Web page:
Terminal bases 18 and 30 include terminal strips 40 providing a connection point for electrical leads 42 to the controlled process for the communication of I/O signals between the modules 24 and 32 for those terminal bases 18 and 30 and the controlled process.

Referring now to FIG. 2, the electrical backplane 20 includes a number of parallel data conductors 44 and a clock line 46. Referring momentarily to FIG. 3, the clock line 46 produces a clock signal 48 being a square wave having finite transition times 50 between a logical high state 52 and a logical low state 54. The term “logical” is used herein to distinguish the states of the clock signal 48 from actual voltage levels, it being recognized to those of ordinary skill in the art that the designation of logical high or logical low is arbitrary. Thus, a logical rising edge 56 occurs between logical low state 54 and logical high state 52, but is not necessarily a rising voltage. Equally, a logical falling edge 58 occurring between a logical high state 52 and logical low state 54 need not be a falling voltage level.

Pre-existing legacy modules 24 receive data 62 that is placed on data conductors 44 at a logical falling edge 58 indicated at time 60. The data 62 must stabilize no later than time 64 after the preceding logical falling edge 58, which typically precedes the next logical rising edge 56 by a fraction of the period of the clock signal 48. This time interval between the time 64 and the rising edge 56 will be termed the set-up time. Data 62 must further remain stable until at least time 68, which typically follows rising edge 56 by a fraction of the period of the clock signal 48. This time interval between rising edge 56 and time 68 will be termed the hold time. The lengths of the setup and the hold times are determined by the hardware driving and reading the electrical back plane 20 and its electrical characteristics.

Modules 24 and 32 must acquire the data on the parallel data conductors between times 64 and 68.

The period of the clock signal 48 may never be less than the sum of the setup time and the hold fall time without the introduction of errors in the data transmission. With given hardware, the clock 48 may not simply be increased to increase the data rate.

In the present invention, higher data rates may be obtained using the same clock signal 48, but outputting data not on the falling edge of the clock signal 48 as has been described, but at a midpoint 70 between rising and falling edges of the clock signal 48. Generally, compatible data, i.e., data compatible with legacy modules 24, is written to the parallel data conductors 44 at a midpoint 70 following a logical falling edge 76 of the clock signal 48 to be acquired by the extended function module 32 at a logical rising edge 72 of the clock signal 48. This data may be read by legacy modules 24 as it occurs within the same setup and hold period of data acquisition normally used by those legacy modules. Driving circuitry with lower impedance or other adjustments, however, may be necessary to stabilize the data more quickly on the parallel data conductors 44, reducing the set-up time to at most the interval 74 between the midpoint 70 preceding the acquisition and the start of the rising edge of the clock signal 48. The viability of this invention is predicated on the assumption that the data rate is not primarily constrained by setup and hold times, but by other factors.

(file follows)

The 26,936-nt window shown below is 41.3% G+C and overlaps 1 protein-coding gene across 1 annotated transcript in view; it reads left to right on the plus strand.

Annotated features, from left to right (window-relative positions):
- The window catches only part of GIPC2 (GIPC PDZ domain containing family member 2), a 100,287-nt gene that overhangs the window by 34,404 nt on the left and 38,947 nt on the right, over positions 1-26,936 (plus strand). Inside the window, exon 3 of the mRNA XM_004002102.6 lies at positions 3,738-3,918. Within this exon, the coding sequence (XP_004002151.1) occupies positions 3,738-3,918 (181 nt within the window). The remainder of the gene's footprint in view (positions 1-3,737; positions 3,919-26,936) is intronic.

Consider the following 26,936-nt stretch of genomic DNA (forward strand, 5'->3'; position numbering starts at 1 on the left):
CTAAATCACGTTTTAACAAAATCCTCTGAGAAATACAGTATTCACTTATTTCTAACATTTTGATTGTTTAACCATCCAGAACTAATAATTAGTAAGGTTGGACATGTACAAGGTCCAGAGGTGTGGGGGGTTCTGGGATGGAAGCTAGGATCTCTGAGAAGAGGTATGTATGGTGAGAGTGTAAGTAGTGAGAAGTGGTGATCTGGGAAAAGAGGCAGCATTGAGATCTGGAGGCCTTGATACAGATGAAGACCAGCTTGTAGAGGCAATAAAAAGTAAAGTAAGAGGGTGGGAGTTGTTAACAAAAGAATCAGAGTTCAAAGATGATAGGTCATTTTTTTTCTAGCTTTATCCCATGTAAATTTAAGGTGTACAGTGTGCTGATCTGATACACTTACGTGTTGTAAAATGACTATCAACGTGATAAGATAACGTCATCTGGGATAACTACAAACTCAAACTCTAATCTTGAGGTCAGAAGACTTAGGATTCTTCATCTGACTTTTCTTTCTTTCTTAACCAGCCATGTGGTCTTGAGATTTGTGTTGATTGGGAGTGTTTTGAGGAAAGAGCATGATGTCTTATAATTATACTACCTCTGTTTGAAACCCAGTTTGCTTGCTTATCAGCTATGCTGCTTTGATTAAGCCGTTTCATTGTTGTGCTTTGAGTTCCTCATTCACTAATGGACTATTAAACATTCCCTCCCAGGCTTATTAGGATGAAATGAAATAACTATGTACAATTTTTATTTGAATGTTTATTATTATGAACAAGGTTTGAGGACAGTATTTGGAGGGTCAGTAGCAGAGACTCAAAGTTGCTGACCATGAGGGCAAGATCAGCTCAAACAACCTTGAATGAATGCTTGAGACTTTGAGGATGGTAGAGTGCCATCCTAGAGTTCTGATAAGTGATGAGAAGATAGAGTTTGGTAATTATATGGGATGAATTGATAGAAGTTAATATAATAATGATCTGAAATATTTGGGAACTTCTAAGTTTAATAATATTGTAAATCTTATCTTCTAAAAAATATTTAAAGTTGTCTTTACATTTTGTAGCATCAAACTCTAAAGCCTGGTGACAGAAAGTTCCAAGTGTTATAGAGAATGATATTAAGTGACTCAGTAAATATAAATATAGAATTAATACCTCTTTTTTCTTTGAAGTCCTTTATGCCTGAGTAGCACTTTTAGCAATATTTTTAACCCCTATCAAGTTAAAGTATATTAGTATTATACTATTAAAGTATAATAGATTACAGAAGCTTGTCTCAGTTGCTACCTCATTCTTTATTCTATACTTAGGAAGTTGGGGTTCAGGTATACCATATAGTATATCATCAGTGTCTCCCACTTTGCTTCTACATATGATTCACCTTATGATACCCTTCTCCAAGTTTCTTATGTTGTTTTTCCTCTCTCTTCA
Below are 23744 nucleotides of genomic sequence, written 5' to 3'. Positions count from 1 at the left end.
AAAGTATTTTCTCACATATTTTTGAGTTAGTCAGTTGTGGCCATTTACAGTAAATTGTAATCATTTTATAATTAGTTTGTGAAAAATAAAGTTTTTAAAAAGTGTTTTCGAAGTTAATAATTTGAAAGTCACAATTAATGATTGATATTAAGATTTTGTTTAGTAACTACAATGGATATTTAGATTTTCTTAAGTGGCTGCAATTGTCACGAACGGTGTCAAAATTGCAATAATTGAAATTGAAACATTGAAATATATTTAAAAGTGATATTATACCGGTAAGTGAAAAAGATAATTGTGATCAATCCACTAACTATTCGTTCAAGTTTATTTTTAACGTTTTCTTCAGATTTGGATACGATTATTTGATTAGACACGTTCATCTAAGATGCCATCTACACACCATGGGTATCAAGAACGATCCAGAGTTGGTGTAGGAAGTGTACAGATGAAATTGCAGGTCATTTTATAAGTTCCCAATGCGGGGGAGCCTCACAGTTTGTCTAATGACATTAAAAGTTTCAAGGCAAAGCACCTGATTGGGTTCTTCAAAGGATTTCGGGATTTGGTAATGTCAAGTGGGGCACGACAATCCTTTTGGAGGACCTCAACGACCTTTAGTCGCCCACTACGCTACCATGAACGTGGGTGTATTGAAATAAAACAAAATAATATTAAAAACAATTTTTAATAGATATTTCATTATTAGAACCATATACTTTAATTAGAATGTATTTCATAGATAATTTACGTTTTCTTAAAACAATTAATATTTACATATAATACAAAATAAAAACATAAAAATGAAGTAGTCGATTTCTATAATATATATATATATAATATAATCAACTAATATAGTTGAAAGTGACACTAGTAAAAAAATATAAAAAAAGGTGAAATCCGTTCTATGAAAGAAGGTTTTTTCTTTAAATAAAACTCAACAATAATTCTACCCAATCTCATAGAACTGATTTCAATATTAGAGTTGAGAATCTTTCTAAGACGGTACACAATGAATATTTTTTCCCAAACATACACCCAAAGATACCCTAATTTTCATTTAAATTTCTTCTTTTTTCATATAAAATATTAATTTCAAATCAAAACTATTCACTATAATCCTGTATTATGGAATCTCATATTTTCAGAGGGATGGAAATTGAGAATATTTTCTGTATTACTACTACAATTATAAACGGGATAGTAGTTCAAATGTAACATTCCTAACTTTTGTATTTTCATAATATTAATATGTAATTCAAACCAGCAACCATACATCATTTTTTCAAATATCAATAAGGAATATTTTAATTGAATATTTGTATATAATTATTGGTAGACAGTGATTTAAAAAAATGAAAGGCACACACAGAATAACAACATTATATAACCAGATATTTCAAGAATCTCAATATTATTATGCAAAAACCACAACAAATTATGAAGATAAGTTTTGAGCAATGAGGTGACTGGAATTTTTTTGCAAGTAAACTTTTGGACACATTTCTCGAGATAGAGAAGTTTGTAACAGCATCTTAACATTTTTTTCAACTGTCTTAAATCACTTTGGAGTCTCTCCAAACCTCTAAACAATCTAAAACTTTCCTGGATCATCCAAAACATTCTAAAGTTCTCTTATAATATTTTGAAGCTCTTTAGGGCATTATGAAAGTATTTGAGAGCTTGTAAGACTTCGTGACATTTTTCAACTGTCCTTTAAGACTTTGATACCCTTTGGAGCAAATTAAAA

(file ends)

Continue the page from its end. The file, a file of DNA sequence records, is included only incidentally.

In addition to the conventional data transmitted to the legacy module 24, extended data may be transmitted to the extended function module 32. Extended data is written to the parallel data conductors 44 at a midpoint 70 between logical rising edges 72 and logical falling edges 76, of the clock signal 48 to be read during the next succeeding logical falling edge 76 of clock signal 48, an interval normally reserved for setting up data for logical rising edge 72.

Thus, for extended function modules, during each period of the clock signal 48, extended data may be transmitted to be received at the falling edge of clock signal 48, and conventional data may be transmitted to be received at the rising edge of clock signal 48. Here the data 62 must be changed on the parallel data conductors 44 more quickly, but this may be accomplished with higher-powered driving circuitry or even with the same-powered driving circuitry if additional margin was built into the clock signal 48 as has been described.

Referring now to FIGS. 2 and 3, the circuitry necessary for transmitting and receiving extended data may be incorporated into the adapter 12 and extended function module 32. At the adapter 12 (shown in FIG. 3), the clock signal 48 on clock line 46 may be produced by an oscillator 80 operating at twice the frequency of clock 48 feeding a clock input of a D-type flip-flop 82 configured in toggling mode to provide at its Q output, the clock signal 48 of half the frequency designated as A. Alternatively, it will be understood, as will be described below, that the adapter 12 may receive the clock signal 48 generated as described but by an external circuit.